I'd like to know, from your perspective and that of your department within Farm Credit Canada, how your department reacted to that instruction from the Prime Minister. Did that do anything in terms of how you assessed credit risk for producers that were breeding horses for the sole purpose of exporting them to another country for slaughter?
    The position that FCC takes is that until the law has changed and we have a clear path forward with regard to what the customers are experiencing, we work with the status quo. We are cognizant of potential changes that are on the horizon, but at this point in time, until those changes happen, we work with the customers as they execute their business plans and move forward.
    That's the best we can do in this situation.
    Would you have made mention of it to your customers as a caution? Would that have been appropriate for your agency to do?
    The customers in question are well versed about their situation, so FCC does not feel that it is our position to provide that counsel to these customers.
     Thank you for clarifying that.
    Ms. Cartwright, thank you for appearing before our committee to help guide us through this.
    In my time as a member of Parliament, I've come to understand the role as a bit of a mix of being a trustee and a delegate. We are, of course, the direct democratic conduit of our constituents, but I think there's an understanding and expectation that in some of the day-to-day stuff, there's a lot of trust placed on our shoulders to try to make those decisions on our constituents' behalf, and we of course are held accountable for that.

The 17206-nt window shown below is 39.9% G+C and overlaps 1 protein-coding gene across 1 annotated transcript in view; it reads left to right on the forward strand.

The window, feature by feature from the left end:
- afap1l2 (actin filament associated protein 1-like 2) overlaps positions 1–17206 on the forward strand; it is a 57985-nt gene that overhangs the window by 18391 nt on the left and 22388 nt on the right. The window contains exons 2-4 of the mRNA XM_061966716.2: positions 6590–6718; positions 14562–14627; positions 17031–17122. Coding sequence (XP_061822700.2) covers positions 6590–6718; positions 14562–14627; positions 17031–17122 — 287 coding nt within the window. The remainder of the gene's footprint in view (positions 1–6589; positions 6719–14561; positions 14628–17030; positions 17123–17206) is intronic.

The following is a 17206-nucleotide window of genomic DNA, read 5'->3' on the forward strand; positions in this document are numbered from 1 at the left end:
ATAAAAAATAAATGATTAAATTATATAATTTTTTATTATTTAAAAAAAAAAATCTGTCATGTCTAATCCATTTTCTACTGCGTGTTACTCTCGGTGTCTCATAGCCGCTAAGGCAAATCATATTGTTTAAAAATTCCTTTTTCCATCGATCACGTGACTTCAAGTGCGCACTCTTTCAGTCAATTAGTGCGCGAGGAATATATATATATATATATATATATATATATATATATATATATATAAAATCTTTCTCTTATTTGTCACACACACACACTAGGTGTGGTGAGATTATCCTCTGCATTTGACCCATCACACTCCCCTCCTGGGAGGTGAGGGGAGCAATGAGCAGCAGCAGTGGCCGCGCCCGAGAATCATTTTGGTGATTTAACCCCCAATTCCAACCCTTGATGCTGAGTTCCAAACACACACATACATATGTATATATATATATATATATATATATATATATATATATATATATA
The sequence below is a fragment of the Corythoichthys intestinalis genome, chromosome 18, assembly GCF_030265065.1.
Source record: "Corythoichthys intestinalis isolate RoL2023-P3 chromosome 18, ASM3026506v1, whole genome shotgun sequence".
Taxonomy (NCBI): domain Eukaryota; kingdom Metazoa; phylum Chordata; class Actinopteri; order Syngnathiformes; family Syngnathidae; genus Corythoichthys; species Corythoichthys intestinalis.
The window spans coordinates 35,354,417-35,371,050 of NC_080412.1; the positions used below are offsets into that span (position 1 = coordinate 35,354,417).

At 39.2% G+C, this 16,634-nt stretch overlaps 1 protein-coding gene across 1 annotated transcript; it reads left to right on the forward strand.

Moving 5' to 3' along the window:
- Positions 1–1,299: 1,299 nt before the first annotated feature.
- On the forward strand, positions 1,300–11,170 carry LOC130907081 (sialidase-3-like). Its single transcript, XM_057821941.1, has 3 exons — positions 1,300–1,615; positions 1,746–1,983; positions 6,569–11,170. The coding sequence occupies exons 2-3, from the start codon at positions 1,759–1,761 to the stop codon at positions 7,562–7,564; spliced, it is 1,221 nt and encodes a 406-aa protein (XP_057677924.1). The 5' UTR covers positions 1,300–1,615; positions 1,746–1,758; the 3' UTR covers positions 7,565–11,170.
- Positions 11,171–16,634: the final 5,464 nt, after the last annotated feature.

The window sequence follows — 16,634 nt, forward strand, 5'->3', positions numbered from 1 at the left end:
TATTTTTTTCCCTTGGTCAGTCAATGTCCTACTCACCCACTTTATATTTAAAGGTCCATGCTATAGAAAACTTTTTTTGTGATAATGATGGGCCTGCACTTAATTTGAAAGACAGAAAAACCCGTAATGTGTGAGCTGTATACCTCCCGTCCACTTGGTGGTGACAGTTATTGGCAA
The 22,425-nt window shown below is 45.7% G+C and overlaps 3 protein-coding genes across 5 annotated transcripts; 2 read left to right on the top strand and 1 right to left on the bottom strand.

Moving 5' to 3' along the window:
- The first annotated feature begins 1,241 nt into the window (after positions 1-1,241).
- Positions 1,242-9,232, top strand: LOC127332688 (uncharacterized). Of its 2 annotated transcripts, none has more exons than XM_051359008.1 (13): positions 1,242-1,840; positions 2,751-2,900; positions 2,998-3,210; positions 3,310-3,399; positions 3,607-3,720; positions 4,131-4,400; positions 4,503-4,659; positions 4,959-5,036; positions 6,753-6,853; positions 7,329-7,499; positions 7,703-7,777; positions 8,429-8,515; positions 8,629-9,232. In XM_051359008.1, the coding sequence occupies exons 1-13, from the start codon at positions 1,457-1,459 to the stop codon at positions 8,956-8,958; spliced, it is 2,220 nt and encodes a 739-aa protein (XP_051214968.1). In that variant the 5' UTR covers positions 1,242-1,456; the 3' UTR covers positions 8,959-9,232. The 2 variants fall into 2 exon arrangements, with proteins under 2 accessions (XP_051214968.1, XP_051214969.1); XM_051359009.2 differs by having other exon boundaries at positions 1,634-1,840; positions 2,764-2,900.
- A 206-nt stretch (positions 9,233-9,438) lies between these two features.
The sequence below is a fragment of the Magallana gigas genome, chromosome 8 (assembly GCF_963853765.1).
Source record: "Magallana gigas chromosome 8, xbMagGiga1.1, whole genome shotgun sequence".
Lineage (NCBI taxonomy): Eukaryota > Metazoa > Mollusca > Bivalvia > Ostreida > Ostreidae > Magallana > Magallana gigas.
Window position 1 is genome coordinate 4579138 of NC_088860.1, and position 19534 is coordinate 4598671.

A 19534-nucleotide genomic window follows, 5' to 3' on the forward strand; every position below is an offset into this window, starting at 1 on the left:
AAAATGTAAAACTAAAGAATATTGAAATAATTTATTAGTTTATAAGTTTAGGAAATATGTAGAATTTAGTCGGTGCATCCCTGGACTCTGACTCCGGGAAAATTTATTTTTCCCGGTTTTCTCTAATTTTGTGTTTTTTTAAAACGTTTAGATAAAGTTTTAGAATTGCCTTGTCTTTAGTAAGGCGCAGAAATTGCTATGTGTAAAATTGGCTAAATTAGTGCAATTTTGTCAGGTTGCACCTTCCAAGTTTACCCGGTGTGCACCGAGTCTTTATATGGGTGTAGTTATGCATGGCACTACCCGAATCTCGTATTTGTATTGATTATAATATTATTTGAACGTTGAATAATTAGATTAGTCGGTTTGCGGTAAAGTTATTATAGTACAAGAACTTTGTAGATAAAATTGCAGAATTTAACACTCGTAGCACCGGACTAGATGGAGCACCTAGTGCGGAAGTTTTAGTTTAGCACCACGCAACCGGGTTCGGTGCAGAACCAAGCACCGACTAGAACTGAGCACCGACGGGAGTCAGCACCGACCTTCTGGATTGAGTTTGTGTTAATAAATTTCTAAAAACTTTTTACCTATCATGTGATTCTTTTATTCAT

From our perspective as members of this committee and members of the House of Commons, with respect to this bill in particular, we have been subjected to a wide variety of conflicting opinions from experts on both sides of this issue. It has been mentioned that in Canadians' opinions, roughly seven out of 10 Canadians find that they support this initiative.
    In light of those facts, what would your message be to parliamentarians when we're trying to consider all of these big factors? Do you have a message that you would like summarize in that respect?


     As I said in my opening statement, more than 800 million animals are slaughtered every year here in Canada. We're talking about 2,500 horses that are sent—again, in an unnatural system—overseas to be slaughtered. To me, it's a clear decision, and one that I hope Parliament will make. It isn't a slippery slope.
    There are always varying types of animal welfare science. We do see that at the National Farm Animal Care Council. However, when you look at the testimony that focuses on the experience of the animals and not on the experience of the farmer or the agriculture business, you will see very clearly that the experience of the animal, which is what should be considered here, is a lot of tension, anxiety, fear and pain, all the way up to death.
    I would implore Parliament to look at the horse, not the farmer.
    As a segue from that, you mentioned the “five freedoms”. If our air transport for these horses truly respected those five freedoms, would this still be a viable industry?
    No, it would not.
    Okay. Thank you for that.
    I will leave it at that, Mr. Chair. Thank you.
    You're a good man. You're keeping us moving quickly.